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McLuhan's Children:
The Greenpeace Message and the Media

McLuhan's Children: The Greenpeace Message and the Media
Stephen Dale
Between The Lines, 1996, 220pp, $19.95, ISBN 1-896357-04-0

Reviewed by Kirsten Cowan

Stephen Dales' McLuhan's Children is not a chronicle of Greenpeace's life as the world's best known environmental activist group. Rather, it is an examination of how that success has been due to an uncanny ability to exploit the realities of the modern media.

Greenpeace has achieved a unique symbiosis with the media, argues Dale, predicated on an understanding of the power of the visual image. Greenpeace has grown from a small group of idealists influenced by the spiritual traditions of First Nations peoples into a world-wide institution. This transformation did not take place without conflict.

"[T]he Save the Seals campaign brought into sharp relief two key but inherently contradictory aspects of Greenpeace's nature: the intense spiritual commitment of many of its members, and the organization's alliance with the mass media - that fickle, superficial, unforgiving appendage of the consumer society that we all know and sometimes hate." p. 93

That Greenpeace's message has been so successful is a tribute to the organization's intuitive understanding of Marshall McLuhan's theories about modern communication. Rather than relying on the logic chain thinking of written communication, Greenpeace makes its mark with powerful images in the modern medium of television. Baby seals being clubbed, brave eco-warriors standing up to whaling ships -- this instinctive understanding of the new visual currency has turned Greenpeace into an international force to be reckoned with.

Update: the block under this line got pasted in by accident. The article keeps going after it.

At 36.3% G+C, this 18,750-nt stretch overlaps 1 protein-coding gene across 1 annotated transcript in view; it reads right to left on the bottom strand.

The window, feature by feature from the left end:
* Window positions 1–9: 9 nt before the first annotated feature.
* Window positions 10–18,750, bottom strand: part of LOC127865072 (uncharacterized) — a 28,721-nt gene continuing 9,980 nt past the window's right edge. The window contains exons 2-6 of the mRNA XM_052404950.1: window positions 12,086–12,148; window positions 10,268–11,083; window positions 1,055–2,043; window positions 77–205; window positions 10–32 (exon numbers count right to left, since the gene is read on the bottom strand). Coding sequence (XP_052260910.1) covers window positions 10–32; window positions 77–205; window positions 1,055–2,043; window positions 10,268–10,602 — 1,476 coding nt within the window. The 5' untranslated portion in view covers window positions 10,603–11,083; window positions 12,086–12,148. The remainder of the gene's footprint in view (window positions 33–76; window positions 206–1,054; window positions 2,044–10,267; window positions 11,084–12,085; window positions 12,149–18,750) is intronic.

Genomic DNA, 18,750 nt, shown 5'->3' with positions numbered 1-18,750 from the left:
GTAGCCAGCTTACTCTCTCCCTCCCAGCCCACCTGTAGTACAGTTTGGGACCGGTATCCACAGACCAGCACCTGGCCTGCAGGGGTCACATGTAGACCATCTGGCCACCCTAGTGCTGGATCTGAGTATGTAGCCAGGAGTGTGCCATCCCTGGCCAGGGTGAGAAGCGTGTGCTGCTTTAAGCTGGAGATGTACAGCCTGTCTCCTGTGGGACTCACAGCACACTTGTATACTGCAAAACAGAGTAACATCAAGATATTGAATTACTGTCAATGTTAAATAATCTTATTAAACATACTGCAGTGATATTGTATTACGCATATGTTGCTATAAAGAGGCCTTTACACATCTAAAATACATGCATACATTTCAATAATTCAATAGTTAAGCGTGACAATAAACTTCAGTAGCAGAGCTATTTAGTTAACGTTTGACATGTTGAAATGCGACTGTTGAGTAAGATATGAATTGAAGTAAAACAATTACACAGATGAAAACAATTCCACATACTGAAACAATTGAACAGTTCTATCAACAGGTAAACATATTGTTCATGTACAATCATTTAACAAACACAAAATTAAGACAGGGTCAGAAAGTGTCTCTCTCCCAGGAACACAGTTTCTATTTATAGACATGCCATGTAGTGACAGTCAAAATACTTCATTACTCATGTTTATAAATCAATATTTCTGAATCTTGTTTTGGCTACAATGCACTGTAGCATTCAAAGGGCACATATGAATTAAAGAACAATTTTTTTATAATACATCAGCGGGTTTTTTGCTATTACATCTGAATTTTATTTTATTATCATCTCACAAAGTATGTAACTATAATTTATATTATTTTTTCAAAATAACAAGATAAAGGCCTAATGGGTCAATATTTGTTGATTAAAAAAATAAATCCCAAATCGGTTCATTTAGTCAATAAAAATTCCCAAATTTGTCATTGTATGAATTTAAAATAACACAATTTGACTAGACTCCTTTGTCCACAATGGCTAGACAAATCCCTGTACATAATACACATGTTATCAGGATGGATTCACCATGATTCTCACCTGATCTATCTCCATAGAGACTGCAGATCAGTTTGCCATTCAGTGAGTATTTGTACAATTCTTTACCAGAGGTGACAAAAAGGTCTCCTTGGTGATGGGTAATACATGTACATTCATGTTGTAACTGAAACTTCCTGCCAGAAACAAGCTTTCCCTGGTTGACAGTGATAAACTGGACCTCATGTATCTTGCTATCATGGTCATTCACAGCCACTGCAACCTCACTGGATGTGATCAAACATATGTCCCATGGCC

Dale's book does an excellent job of revealing the complexities of both the issues involved in global environmental activism, and of the ethical quandaries posed to those who would make a difference in that field. Greenpeace has learned the hard way, argues Dale, of the dangerous oversimplifications spawned by the seductive, emotive, visual image. After the international boycott on seal pelts spelled devastation for many Native livelihoods, many in Greenpeace looked anew at the consequences of the uni-dimensional arguments put forward by sound-bite activism. How could the complexity of international environmental issues, linked in so many cases not by cuddly animals but by economic systems of domination and control, be expressed to a TV-viewing audience?

The image of today's Greenpeace which emerges from McLuhan's Children is of a two-sided organization. Greenpeace has struggled to integrate the lessons of three decades of both love-affair and betrayal in its alliance with modern media. On the one hand, it remains a media-savvy global organizer, fomenting public outrage through carefully controlled media placements, able to ride that tide of public opinion into the back rooms of international commissions and regulations councils. On the other hand is the unsung hero of both Greenpeace and the larger world of activism and grassroots organizing. The community-level co-operation and aid which Greenpeace provides are documented here by Dale, revealing an insight into a truth about the modern world. In order to make change, we operate in two worlds, the sleek, high-colour glow of television, where we passively absorb a simplified reality, and the daily, human interaction of community and connection, where we grapple with the contradictions and complexities of life.

I suspect that Stephen Dale's hypotheses about Greenpeace's relationship with McLuhan would be better understood by a student of communications than the lay reader such as myself. This is not a criticism of the book. McLuhan's Children is a fascinating, approachable and engaging read for environmentalists, community activists, journalists, history buffs, ethicists and communications theorists alike.

Kirsten Cowan is Promotions Co-ordinator for Sources.

Published in Sources, Number 42, Summer 1998.


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